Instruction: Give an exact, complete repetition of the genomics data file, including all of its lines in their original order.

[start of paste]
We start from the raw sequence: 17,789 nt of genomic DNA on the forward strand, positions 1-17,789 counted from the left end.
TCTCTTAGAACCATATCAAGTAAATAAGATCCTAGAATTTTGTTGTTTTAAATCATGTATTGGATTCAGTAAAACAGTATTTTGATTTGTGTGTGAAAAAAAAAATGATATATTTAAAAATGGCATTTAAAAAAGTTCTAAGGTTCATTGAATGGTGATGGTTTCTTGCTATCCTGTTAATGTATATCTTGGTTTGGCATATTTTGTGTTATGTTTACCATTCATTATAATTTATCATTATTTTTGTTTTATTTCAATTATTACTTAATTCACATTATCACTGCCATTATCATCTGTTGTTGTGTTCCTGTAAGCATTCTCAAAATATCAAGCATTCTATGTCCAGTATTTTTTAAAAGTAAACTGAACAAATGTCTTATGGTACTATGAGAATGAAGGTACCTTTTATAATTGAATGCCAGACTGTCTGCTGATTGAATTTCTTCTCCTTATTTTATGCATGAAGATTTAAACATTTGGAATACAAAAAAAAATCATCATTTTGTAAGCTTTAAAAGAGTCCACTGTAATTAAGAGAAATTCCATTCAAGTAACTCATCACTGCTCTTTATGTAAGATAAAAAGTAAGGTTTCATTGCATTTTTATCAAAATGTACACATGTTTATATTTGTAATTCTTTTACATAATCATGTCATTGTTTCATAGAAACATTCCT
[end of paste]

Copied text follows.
We start from the raw sequence: 17,789 nt of genomic DNA on the forward strand, positions 1-17,789 counted from the left end.
TCTCTTAGAACCATATCAAGTAAATAAGATCCTAGAATTTTGTTGTTTTAAATCATGTATTGGATTCAGTAAAACAGTATTTTGATTTGTGTGTGAAAAAAAAAATGATATATTTAAAAATGGCATTTAAAAAAGTTCTAAGGTTCATTGAATGGTGATGGTTTCTTGCTATCCTGTTAATGTATATCTTGGTTTGGCATATTTTGTGTTATGTTTACCATTCATTATAATTTATCATTATTTTTGTTTTATTTCAATTATTACTTAATTCACATTATCACTGCCATTATCATCTGTTGTTGTGTTCCTGTAAGCATTCTCAAAATATCAAGCATTCTATGTCCAGTATTTTTTAAAAGTAAACTGAACAAATGTCTTATGGTACTATGAGAATGAAGGTACCTTTTATAATTGAATGCCAGACTGTCTGCTGATTGAATTTCTTCTCCTTATTTTATGCATGAAGATTTAAACATTTGGAATACAAAAAAAAATCATCATTTTGTAAGCTTTAAAAGAGTCCACTGTAATTAAGAGAAATTCCATTCAAGTAACTCATCACTGCTCTTTATGTAAGATAAAAAGTAAGGTTTCATTGCATTTTTATCAAAATGTACACATGTTTATATTTGTAATTCTTTTACATAATCATGTCATTGTTTCATAGAAACATTCCT